When speculative bubbles form, as they did in the 1920s and the late 1990s, the financial community invariably listens to academic entrepreneurs peddling their pet philosophies about the financial boom.
There have been many such financial celebrities, though Irving Fisher, the son of an itinerant minister from New York and Connecticut, may have been the first.
Fisher was born Feb. 27, 1867, in Saugerties, New York. Throughout his footloose youth, he thrived at public and private schools that demanded mathematical rigor. Eventually, he entered Yale University as a science major. He ended up in a new area of study called economics. He received his doctorate with one of Yale’s first economics dissertations, and remained associated with the university for the rest of his life.
Fisher was obviously brilliant, though health problems stemming from a bout of tuberculosis early in his career forced him to postpone his plans. This mishap also gave him a taste of his own vulnerability and a lifelong concern for health and eugenics, the now-discredited study of methods designed to improve the genetics of the population.
Once returned to health, Fisher developed revolutionary insights into financial theory that are still invoked today. He explained that the market interest rate coincides with the human tendency to discount an uncertain future when compared with the more pressing present. He argued that we distribute our present and expected future wealth over the consumption decisions we make now and in the future. In doing so, he anticipated the life-cycle hypothesis that would demonstrate, half a century later, why we save and how we consume.
And, he showed that we make our financial decisions based on real wealth and real interest rates. Consequently, he devoted his career to designing financial instruments that are immune to inflation. Indeed, he proposed the first inflation-protected Treasuries that offer a fixed real interest rate by allowing the coupon payments to rise along with prices.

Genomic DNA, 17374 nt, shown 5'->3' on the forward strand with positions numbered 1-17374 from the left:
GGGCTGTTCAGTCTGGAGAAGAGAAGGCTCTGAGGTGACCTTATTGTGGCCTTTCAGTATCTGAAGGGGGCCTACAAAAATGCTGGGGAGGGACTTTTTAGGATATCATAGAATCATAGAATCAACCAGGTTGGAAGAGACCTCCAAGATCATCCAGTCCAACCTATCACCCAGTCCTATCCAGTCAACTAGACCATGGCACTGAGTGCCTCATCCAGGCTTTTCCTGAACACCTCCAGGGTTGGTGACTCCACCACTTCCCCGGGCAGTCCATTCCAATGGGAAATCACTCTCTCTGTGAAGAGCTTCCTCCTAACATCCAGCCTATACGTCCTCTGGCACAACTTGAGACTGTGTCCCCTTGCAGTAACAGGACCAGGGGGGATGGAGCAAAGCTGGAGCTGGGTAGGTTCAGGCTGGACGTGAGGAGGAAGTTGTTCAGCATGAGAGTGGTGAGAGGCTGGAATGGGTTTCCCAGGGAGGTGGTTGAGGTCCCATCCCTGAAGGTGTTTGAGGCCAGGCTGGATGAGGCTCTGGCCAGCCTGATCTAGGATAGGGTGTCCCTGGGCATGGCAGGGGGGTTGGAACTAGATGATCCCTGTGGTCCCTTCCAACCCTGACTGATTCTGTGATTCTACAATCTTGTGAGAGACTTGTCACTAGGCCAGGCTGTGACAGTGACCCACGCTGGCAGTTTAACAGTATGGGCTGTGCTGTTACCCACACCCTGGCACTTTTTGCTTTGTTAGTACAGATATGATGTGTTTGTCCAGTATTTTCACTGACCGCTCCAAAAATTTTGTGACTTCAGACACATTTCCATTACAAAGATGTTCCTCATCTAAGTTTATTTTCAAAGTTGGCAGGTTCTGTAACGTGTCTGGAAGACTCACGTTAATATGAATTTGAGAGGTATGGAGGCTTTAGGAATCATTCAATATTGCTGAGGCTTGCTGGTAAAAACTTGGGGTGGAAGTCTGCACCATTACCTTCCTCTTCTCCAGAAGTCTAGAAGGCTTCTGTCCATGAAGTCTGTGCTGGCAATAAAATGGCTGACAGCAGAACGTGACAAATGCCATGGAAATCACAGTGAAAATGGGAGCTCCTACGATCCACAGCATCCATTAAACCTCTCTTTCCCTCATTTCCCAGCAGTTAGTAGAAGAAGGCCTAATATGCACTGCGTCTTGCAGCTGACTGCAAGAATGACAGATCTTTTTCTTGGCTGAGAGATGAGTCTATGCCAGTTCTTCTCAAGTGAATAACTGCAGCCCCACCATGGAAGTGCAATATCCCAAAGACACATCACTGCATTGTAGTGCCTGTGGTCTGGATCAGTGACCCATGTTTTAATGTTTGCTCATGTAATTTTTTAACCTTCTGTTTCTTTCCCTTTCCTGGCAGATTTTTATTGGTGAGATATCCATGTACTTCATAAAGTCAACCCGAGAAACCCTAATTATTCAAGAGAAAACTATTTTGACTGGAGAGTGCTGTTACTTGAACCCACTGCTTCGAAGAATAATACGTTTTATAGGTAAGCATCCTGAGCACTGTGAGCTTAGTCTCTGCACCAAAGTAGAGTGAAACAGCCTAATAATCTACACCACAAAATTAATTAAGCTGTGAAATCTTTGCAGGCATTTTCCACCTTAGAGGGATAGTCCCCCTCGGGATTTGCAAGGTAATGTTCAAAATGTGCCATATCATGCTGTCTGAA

Fisher was zealously entrepreneurial for his new financial instruments and his economic theories. He lobbied presidential candidates to promote his inflation-protected bonds, but he showed a remarkable tendency to back the wrong horse.
He also put his money where his mouth is. First, he accumulated data on inflation so that he would be prepared to help calculate the necessary coupon on inflation-protected bonds. To keep track of the data he maintained on index cards, Fisher designed a large revolving-file system to allow for their quick retrieval. When he felt he perfected his system, he sold a version of the idea that allowed the New York City telephone company to organize and quickly retrieve telephone numbers.
His concept eventually became the Rolodex system. When another business company merged with him to form Remington Rand, Fisher became a multimillionaire. His self-made fortune and his financial theories became the stuff of legend on Wall Street during the Roaring Twenties and made Irving Fisher as close to a household name as any academic financial economist.
Fisher absolutely believed in the manifest destiny of the U.S. as it became the world’s economic superpower. The media sought him out to provide regular doses of financial-market optimism. Even when trouble loomed, and the stock market crashed in October 1929, Fisher offered reassurance that the market was just taking a breather before it expanded again.
Fisher succumbed to his own optimism, as had millions of others. By the late 1920s, he had lost most of his considerable fortune. In the early 1930s, he devoted his remaining assets to one long-shot investment after another, always in the belief that the market would soon overcome its momentary irrationality.
He would have lost everything had it not been for the generous decision by Yale University to accept the donation of his home under the provision that he and his wife could remain there until they died.
Fisher tried to resurrect his reputation by offering his advice to presidents and even to John Maynard Keynes, whose star ascended during the Great Depression. Still, Fisher’s prophecy on the eve of the 1929 crash that “stock prices have reached what looks like a permanently high plateau” haunted him to his death.
(Colin Read is chairman of the finance department at the State University of New York, Plattsburgh. He is the author of the “Great Minds in Finance” series and other finance titles published by Palgrave Macmillan. The opinions expressed are his own.)
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